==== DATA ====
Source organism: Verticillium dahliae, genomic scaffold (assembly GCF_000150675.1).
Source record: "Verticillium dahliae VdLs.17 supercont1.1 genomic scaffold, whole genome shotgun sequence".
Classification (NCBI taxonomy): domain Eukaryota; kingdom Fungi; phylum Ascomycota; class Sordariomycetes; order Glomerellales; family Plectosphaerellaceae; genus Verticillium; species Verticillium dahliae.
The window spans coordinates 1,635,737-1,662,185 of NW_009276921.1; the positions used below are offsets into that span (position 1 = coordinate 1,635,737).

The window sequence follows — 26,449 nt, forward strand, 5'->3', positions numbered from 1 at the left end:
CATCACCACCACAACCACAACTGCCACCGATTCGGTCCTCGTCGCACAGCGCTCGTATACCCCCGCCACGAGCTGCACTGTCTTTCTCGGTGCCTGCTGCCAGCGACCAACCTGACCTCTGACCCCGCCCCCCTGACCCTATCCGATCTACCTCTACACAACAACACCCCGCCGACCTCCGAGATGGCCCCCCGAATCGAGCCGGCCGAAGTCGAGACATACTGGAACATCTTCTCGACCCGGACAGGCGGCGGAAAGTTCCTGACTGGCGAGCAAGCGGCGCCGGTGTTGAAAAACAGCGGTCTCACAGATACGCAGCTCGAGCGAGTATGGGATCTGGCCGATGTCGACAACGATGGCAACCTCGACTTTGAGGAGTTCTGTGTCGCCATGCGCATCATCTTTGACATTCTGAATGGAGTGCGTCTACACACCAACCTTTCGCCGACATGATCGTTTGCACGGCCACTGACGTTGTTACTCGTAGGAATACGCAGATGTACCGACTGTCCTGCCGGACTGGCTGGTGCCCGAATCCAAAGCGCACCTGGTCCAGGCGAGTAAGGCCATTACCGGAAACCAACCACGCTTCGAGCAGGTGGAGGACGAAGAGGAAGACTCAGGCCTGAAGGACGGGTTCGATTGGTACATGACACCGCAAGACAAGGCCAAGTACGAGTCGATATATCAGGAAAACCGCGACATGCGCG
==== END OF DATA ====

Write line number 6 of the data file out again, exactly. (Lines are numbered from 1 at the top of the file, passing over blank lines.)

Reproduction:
CATCACCACCACAACCACAACTGCCACCGATTCGGTCCTCGTCGCACAGCGCTCGTATACCCCCGCCACGAGCTGCACTGTCTTTCTCGGTGCCTGCTGCCAGCGACCAACCTGACCTCTGACCCCGCCCCCCTGACCCTATCCGATCTACCTCTACACAACAACACCCCGCCGACCTCCGAGATGGCCCCCCGAATCGAGCCGGCCGAAGTCGAGACATACTGGAACATCTTCTCGACCCGGACAGGCGGCGGAAAGTTCCTGACTGGCGAGCAAGCGGCGCCGGTGTTGAAAAACAGCGGTCTCACAGATACGCAGCTCGAGCGAGTATGGGATCTGGCCGATGTCGACAACGATGGCAACCTCGACTTTGAGGAGTTCTGTGTCGCCATGCGCATCATCTTTGACATTCTGAATGGAGTGCGTCTACACACCAACCTTTCGCCGACATGATCGTTTGCACGGCCACTGACGTTGTTACTCGTAGGAATACGCAGATGTACCGACTGTCCTGCCGGACTGGCTGGTGCCCGAATCCAAAGCGCACCTGGTCCAGGCGAGTAAGGCCATTACCGGAAACCAACCACGCTTCGAGCAGGTGGAGGACGAAGAGGAAGACTCAGGCCTGAAGGACGGGTTCGATTGGTACATGACACCGCAAGACAAGGCCAAGTACGAGTCGATATATCAGGAAAACCGCGACATGCGCG